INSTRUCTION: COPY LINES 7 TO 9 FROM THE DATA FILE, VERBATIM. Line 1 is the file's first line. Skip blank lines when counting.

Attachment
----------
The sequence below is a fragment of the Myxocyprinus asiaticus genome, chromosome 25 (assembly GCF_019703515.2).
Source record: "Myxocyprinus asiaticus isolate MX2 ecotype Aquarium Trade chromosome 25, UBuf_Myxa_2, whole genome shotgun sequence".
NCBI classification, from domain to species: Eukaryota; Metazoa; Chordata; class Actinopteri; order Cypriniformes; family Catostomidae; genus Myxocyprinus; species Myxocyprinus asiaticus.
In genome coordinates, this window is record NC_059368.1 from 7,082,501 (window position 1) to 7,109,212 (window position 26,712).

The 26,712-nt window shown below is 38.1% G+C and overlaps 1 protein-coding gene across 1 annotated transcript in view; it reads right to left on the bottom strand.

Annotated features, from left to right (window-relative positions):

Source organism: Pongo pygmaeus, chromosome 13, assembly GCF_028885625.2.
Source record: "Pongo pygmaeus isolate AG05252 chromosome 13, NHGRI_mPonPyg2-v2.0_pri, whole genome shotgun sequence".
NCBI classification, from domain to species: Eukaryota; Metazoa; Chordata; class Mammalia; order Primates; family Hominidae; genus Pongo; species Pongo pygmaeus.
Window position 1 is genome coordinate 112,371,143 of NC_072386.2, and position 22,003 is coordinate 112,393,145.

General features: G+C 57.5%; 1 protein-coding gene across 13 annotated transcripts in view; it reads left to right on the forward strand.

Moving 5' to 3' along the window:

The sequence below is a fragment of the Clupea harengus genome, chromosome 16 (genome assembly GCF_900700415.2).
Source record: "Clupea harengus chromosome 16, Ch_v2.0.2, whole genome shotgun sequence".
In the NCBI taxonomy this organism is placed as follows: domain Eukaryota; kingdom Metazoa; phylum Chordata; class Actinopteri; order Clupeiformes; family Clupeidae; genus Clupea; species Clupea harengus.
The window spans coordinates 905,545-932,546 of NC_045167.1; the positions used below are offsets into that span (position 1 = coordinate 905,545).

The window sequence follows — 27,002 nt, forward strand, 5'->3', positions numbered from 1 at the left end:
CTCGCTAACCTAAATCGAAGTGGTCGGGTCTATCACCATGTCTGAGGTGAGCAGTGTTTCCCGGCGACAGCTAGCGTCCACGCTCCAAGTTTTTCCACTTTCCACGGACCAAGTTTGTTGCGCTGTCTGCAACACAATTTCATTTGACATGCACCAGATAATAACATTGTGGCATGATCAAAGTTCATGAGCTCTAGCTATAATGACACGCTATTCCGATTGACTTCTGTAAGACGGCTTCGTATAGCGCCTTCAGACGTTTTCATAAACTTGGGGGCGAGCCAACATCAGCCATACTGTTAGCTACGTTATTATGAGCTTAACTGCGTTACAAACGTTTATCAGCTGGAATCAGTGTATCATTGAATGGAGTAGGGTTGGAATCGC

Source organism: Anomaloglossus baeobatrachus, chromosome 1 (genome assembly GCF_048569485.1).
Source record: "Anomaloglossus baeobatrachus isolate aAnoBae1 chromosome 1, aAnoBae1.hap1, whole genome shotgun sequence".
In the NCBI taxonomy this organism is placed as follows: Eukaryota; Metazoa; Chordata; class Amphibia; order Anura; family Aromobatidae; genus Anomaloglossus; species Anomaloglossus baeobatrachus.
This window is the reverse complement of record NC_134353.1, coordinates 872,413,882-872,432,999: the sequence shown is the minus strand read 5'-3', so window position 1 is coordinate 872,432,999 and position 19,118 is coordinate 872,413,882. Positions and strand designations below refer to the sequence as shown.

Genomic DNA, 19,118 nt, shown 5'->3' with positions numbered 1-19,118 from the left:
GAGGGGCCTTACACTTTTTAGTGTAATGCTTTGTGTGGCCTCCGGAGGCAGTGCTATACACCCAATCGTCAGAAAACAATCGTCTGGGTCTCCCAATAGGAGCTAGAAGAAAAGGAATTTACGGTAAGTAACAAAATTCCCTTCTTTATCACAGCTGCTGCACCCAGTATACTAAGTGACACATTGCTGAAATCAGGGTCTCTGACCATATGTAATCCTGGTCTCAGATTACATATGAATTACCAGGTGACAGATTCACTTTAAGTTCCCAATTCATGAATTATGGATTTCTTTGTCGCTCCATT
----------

Source organism: Pongo pygmaeus, chromosome 13, assembly GCF_028885625.2.
Source record: "Pongo pygmaeus isolate AG05252 chromosome 13, NHGRI_mPonPyg2-v2.0_pri, whole genome shotgun sequence".
NCBI classification, from domain to species: Eukaryota; Metazoa; Chordata; class Mammalia; order Primates; family Hominidae; genus Pongo; species Pongo pygmaeus.